Frank Laubach (1884-1970) was a Christian mystic who believed that practicing the presence of God would do more good for humanity than political sand diplomatic schemes devoid of God.
Laubach devised a remarkably effective adult literacy program known as, “Each One Teach One.” However, his primary aims were always spiritual—to live his life in a moment to moment relationship with God, and to inspire others to do the same.
“A university man’s religion”
Swami Kriyananda tells us that there was nothing in Laubach’s religious training to suggest that an inner world of divine realization existed. Kriyananda writes that “it was divinely natural and right for him, in the context of his own spiritual development, to turn his perceptions outward.”
Laubach’s own words support Kriyananda’s perception. Writing about his life before 1930, he describes himself as having a “the university man’s religion:”
I believed that Jesus was probably the best man who had ever lived. But that memory of Jesus lacked power.
Then I had a personal experience of Christ in Mindanao, Philippine Islands, which left me sure that he not only lives, but lives in my heart. When he entered my heart, he brought to me a tender compassion for the multitudes which has been the driving power of my life ever since.
Laubach grew up in Pennsylvania, in a fundamentalist Christian environment, the son of a prosperous dentist. His interest in religion began at a young age and by early adolescence, he had discovered, in the town library, The Imitation of Christ by Thomas a Kempis, a devotional classic on prayer and contemplation.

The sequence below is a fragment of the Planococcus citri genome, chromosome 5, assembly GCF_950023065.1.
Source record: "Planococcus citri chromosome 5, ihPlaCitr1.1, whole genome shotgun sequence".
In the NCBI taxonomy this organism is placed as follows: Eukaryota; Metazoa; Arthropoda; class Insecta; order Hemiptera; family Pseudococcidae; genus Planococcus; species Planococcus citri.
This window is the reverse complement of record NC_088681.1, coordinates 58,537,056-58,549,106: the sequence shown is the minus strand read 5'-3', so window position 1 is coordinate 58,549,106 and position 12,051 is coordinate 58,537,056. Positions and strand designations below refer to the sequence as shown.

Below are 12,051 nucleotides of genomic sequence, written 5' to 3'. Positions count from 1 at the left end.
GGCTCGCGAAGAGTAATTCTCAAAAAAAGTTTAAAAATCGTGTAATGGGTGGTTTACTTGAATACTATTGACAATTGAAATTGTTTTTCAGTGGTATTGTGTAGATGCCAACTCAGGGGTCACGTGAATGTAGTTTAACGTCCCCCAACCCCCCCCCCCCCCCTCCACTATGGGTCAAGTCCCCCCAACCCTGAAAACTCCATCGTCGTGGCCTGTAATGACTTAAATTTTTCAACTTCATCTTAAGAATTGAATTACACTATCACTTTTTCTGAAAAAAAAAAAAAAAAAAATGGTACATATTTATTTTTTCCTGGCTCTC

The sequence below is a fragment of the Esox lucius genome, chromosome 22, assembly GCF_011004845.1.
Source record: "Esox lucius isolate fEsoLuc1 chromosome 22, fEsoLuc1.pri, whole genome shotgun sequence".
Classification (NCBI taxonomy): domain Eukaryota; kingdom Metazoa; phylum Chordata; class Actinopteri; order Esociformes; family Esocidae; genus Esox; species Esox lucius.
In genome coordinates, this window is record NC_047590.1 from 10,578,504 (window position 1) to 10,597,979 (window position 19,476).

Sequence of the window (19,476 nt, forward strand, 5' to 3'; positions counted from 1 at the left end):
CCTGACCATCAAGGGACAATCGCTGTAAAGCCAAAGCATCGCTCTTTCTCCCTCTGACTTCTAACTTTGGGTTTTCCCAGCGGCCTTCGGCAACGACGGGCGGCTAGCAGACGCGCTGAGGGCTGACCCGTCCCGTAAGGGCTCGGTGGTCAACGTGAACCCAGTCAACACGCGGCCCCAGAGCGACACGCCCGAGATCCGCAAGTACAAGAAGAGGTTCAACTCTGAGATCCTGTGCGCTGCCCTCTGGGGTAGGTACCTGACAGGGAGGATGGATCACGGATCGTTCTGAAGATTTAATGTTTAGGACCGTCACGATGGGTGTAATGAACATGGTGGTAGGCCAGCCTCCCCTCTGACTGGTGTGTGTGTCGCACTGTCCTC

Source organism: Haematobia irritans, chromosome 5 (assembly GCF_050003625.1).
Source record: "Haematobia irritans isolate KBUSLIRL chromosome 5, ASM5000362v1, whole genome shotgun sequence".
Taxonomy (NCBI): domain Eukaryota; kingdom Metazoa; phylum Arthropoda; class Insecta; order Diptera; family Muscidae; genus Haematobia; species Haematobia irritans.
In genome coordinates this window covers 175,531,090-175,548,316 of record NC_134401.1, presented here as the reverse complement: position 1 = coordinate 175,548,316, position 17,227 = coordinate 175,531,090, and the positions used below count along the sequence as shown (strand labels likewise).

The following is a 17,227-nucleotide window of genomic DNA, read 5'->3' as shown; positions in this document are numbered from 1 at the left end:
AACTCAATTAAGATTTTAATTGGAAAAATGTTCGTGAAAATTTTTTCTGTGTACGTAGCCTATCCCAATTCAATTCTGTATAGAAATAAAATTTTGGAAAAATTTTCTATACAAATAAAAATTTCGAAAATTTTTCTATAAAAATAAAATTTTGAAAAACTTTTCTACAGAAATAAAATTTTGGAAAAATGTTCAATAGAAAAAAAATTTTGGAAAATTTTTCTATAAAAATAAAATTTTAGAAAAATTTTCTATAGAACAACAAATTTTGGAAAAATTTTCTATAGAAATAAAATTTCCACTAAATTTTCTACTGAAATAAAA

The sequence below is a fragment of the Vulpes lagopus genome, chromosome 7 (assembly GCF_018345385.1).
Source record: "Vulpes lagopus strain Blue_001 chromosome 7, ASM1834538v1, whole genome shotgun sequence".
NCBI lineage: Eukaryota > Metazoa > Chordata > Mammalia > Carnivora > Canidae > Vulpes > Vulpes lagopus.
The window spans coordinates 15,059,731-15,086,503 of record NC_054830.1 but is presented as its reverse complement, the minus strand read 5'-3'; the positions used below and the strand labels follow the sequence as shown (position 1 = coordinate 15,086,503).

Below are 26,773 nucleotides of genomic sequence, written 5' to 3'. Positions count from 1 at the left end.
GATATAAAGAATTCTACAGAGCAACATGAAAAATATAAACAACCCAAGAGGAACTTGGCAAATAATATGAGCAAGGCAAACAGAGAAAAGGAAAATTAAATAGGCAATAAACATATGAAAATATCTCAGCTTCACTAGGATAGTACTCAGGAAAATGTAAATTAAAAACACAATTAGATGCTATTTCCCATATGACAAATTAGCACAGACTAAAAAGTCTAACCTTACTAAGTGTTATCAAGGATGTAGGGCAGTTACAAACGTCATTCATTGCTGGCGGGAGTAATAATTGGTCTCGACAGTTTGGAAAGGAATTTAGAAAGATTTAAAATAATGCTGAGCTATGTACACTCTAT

At age 16, Laubach decided to make the ministry his life’s work. He graduated from Union Theological Seminary in New York City in 1913, and received a PhD from Columbia University in 1915. It was during his seminary years that he became acquainted with Brother Lawrence’s book, The Practice of the Presence of God.
A long standing ambition
After being ordained a minister of the Congregational Church, Laubach felt a calling for missionary work and volunteered to serve in the Philippines. He intended to work with the Moros (Moslems) on the southern coast of the island of Mindanao, one of the few areas that had not been Christianized.